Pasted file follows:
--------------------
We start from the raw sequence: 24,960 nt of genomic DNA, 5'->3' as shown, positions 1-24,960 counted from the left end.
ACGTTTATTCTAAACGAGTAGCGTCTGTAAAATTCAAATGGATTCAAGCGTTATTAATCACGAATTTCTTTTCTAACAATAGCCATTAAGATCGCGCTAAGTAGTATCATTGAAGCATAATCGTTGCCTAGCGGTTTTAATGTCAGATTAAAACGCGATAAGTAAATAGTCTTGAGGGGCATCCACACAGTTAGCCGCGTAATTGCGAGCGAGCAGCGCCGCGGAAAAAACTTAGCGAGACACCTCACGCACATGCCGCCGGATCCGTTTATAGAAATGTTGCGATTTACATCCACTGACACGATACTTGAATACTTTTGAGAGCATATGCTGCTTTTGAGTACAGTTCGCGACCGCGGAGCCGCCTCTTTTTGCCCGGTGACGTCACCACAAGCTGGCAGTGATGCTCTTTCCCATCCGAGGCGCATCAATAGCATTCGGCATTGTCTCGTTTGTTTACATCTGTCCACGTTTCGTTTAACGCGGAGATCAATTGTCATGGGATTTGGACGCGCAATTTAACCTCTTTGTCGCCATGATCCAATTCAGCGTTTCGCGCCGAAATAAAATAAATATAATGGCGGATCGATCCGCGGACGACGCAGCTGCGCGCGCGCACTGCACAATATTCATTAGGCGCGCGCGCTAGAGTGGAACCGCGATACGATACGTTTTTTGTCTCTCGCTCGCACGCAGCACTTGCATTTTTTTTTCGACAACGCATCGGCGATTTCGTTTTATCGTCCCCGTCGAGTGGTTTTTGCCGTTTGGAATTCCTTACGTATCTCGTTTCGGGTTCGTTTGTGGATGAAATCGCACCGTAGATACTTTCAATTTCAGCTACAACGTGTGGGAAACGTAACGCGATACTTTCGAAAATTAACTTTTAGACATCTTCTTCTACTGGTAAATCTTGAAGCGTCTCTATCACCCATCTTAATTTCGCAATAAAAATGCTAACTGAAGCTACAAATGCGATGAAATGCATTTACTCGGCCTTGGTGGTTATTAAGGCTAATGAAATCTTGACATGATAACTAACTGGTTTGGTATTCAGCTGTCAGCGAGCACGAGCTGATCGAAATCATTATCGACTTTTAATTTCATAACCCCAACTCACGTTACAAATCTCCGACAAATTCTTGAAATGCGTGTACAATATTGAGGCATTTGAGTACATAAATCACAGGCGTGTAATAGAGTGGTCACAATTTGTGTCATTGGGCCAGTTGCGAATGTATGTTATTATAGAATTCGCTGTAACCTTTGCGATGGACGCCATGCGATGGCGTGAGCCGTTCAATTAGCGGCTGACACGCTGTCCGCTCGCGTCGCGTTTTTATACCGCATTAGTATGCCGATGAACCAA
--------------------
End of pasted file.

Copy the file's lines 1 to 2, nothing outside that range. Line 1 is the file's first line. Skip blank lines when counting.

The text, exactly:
We start from the raw sequence: 24,960 nt of genomic DNA, 5'->3' as shown, positions 1-24,960 counted from the left end.
ACGTTTATTCTAAACGAGTAGCGTCTGTAAAATTCAAATGGATTCAAGCGTTATTAATCACGAATTTCTTTTCTAACAATAGCCATTAAGATCGCGCTAAGTAGTATCATTGAAGCATAATCGTTGCCTAGCGGTTTTAATGTCAGATTAAAACGCGATAAGTAAATAGTCTTGAGGGGCATCCACACAGTTAGCCGCGTAATTGCGAGCGAGCAGCGCCGCGGAAAAAACTTAGCGAGACACCTCACGCACATGCCGCCGGATCCGTTTATAGAAATGTTGCGATTTACATCCACTGACACGATACTTGAATACTTTTGAGAGCATATGCTGCTTTTGAGTACAGTTCGCGACCGCGGAGCCGCCTCTTTTTGCCCGGTGACGTCACCACAAGCTGGCAGTGATGCTCTTTCCCATCCGAGGCGCATCAATAGCATTCGGCATTGTCTCGTTTGTTTACATCTGTCCACGTTTCGTTTAACGCGGAGATCAATTGTCATGGGATTTGGACGCGCAATTTAACCTCTTTGTCGCCATGATCCAATTCAGCGTTTCGCGCCGAAATAAAATAAATATAATGGCGGATCGATCCGCGGACGACGCAGCTGCGCGCGCGCACTGCACAATATTCATTAGGCGCGCGCGCTAGAGTGGAACCGCGATACGATACGTTTTTTGTCTCTCGCTCGCACGCAGCACTTGCATTTTTTTTTCGACAACGCATCGGCGATTTCGTTTTATCGTCCCCGTCGAGTGGTTTTTGCCGTTTGGAATTCCTTACGTATCTCGTTTCGGGTTCGTTTGTGGATGAAATCGCACCGTAGATACTTTCAATTTCAGCTACAACGTGTGGGAAACGTAACGCGATACTTTCGAAAATTAACTTTTAGACATCTTCTTCTACTGGTAAATCTTGAAGCGTCTCTATCACCCATCTTAATTTCGCAATAAAAATGCTAACTGAAGCTACAAATGCGATGAAATGCATTTACTCGGCCTTGGTGGTTATTAAGGCTAATGAAATCTTGACATGATAACTAACTGGTTTGGTATTCAGCTGTCAGCGAGCACGAGCTGATCGAAATCATTATCGACTTTTAATTTCATAACCCCAACTCACGTTACAAATCTCCGACAAATTCTTGAAATGCGTGTACAATATTGAGGCATTTGAGTACATAAATCACAGGCGTGTAATAGAGTGGTCACAATTTGTGTCATTGGGCCAGTTGCGAATGTATGTTATTATAGAATTCGCTGTAACCTTTGCGATGGACGCCATGCGATGGCGTGAGCCGTTCAATTAGCGGCTGACACGCTGTCCGCTCGCGTCGCGTTTTTATACCGCATTAGTATGCCGATGAACCAA